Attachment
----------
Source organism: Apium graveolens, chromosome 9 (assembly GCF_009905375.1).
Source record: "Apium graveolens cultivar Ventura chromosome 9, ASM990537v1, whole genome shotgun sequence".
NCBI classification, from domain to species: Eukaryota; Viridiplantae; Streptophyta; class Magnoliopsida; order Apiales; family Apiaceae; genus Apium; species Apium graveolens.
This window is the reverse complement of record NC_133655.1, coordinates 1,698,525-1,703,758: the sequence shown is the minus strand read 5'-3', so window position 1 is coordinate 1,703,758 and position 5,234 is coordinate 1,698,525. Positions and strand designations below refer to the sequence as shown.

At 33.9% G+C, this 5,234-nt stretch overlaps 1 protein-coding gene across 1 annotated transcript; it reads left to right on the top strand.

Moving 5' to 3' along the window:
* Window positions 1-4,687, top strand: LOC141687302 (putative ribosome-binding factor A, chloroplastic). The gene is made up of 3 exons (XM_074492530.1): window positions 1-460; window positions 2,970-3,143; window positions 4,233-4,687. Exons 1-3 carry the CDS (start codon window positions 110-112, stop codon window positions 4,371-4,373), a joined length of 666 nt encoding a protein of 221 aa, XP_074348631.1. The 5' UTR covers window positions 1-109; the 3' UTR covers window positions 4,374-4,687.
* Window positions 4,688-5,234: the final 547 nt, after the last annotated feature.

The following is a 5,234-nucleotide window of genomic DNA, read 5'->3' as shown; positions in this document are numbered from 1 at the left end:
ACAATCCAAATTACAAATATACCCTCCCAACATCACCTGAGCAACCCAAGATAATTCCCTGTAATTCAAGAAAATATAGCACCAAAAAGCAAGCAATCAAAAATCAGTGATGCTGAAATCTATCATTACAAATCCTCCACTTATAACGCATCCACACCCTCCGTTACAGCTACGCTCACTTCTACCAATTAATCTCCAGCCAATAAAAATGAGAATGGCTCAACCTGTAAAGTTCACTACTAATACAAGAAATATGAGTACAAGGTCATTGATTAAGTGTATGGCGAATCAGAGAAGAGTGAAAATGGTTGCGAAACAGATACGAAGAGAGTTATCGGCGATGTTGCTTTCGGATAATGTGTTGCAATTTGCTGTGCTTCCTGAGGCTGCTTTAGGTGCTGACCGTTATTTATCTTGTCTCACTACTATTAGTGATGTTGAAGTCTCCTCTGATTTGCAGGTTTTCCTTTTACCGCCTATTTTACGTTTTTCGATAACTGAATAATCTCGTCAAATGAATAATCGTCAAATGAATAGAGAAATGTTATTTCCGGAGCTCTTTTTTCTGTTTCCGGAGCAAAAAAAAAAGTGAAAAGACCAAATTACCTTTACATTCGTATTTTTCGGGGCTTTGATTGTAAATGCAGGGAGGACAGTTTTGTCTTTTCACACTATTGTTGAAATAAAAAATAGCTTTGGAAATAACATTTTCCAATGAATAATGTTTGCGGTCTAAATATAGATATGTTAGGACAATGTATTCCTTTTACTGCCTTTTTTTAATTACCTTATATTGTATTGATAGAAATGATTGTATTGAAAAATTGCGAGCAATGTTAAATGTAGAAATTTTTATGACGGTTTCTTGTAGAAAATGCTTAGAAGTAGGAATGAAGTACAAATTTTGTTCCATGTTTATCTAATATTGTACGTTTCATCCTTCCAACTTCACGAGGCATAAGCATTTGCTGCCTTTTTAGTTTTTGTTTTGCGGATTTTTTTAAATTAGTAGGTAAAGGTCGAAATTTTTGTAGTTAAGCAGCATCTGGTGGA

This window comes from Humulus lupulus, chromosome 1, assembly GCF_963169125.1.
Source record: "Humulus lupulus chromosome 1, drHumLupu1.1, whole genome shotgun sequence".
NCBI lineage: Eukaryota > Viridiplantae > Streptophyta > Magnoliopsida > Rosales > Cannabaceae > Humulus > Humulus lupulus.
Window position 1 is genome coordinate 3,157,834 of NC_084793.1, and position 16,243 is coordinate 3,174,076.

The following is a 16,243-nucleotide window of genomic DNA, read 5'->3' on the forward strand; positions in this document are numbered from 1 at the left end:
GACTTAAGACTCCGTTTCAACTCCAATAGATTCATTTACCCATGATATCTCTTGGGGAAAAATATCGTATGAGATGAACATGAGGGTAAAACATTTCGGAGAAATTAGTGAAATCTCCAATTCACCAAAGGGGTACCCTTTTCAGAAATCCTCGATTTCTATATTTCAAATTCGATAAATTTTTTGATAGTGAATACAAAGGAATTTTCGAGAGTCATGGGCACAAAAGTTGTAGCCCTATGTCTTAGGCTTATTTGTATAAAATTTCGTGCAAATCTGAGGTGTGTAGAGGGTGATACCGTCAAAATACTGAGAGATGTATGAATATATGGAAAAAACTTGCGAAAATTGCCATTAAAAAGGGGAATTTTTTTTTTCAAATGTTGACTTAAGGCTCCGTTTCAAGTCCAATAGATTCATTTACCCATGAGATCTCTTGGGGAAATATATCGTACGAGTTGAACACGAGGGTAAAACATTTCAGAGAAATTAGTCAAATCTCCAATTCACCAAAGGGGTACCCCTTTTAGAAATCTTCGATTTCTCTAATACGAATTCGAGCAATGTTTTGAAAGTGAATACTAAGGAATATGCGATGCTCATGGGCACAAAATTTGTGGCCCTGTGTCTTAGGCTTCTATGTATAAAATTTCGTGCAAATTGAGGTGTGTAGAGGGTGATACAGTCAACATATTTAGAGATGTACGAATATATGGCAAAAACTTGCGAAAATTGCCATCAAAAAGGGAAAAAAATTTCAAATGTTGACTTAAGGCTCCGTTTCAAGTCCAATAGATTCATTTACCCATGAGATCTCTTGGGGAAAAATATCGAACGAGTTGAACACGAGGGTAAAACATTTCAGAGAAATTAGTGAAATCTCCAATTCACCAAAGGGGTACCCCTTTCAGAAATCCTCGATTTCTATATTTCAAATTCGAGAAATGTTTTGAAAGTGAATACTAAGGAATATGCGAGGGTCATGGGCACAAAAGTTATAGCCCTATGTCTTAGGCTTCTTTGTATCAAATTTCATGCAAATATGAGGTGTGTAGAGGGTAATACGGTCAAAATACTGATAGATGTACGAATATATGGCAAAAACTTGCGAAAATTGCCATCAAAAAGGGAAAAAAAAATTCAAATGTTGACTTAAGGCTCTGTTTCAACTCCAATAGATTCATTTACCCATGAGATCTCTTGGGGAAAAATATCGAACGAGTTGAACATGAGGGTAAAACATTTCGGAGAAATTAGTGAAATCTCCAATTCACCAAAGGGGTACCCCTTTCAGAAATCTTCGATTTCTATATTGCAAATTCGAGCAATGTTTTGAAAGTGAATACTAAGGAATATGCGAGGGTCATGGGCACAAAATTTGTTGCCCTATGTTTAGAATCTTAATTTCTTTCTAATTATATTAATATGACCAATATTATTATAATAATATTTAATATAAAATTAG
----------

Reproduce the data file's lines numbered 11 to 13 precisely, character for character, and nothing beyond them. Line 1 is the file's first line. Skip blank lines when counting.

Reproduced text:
This window comes from Humulus lupulus, chromosome 1, assembly GCF_963169125.1.
Source record: "Humulus lupulus chromosome 1, drHumLupu1.1, whole genome shotgun sequence".
NCBI lineage: Eukaryota > Viridiplantae > Streptophyta > Magnoliopsida > Rosales > Cannabaceae > Humulus > Humulus lupulus.